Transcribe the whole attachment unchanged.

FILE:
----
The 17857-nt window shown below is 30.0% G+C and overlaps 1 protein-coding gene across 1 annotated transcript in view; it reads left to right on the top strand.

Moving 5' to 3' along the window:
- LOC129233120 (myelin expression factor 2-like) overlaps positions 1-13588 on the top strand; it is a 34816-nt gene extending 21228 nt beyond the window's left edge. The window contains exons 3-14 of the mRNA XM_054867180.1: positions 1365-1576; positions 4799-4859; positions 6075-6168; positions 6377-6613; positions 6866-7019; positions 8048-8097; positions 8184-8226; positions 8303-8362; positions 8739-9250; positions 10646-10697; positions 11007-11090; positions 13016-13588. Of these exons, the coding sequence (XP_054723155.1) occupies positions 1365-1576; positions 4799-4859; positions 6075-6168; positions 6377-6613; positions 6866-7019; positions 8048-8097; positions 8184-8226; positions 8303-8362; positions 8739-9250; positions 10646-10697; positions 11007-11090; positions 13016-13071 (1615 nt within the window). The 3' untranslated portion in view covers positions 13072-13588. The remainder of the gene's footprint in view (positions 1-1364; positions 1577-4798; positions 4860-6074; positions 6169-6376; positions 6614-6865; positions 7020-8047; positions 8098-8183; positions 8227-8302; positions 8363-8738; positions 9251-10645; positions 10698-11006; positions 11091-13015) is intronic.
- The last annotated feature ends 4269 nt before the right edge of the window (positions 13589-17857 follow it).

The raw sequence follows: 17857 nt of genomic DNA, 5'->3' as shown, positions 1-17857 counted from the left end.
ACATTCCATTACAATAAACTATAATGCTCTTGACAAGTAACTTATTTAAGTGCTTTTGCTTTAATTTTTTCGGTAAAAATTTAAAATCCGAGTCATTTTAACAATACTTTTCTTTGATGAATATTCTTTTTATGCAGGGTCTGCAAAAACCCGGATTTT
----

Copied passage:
The 17857-nt window shown below is 30.0% G+C and overlaps 1 protein-coding gene across 1 annotated transcript in view; it reads left to right on the top strand.

Moving 5' to 3' along the window:
- LOC129233120 (myelin expression factor 2-like) overlaps positions 1-13588 on the top strand; it is a 34816-nt gene extending 21228 nt beyond the window's left edge. The window contains exons 3-14 of the mRNA XM_054867180.1: positions 1365-1576; positions 4799-4859; positions 6075-6168; positions 6377-6613; positions 6866-7019; positions 8048-8097; positions 8184-8226; positions 8303-8362; positions 8739-9250; positions 10646-10697; positions 11007-11090; positions 13016-13588. Of these exons, the coding sequence (XP_054723155.1) occupies positions 1365-1576; positions 4799-4859; positions 6075-6168; positions 6377-6613; positions 6866-7019; positions 8048-8097; positions 8184-8226; positions 8303-8362; positions 8739-9250; positions 10646-10697; positions 11007-11090; positions 13016-13071 (1615 nt within the window). The 3' untranslated portion in view covers positions 13072-13588. The remainder of the gene's footprint in view (positions 1-1364; positions 1577-4798; positions 4860-6074; positions 6169-6376; positions 6614-6865; positions 7020-8047; positions 8098-8183; positions 8227-8302; positions 8363-8738; positions 9251-10645; positions 10698-11006; positions 11091-13015) is intronic.
- The last annotated feature ends 4269 nt before the right edge of the window (positions 13589-17857 follow it).

The raw sequence follows: 17857 nt of genomic DNA, 5'->3' as shown, positions 1-17857 counted from the left end.
ACATTCCATTACAATAAACTATAATGCTCTTGACAAGTAACTTATTTAAGTGCTTTTGCTTTAATTTTTTCGGTAAAAATTTAAAATCCGAGTCATTTTAACAATACTTTTCTTTGATGAATATTCTTTTTATGCAGGGTCTGCAAAAACCCGGATTTT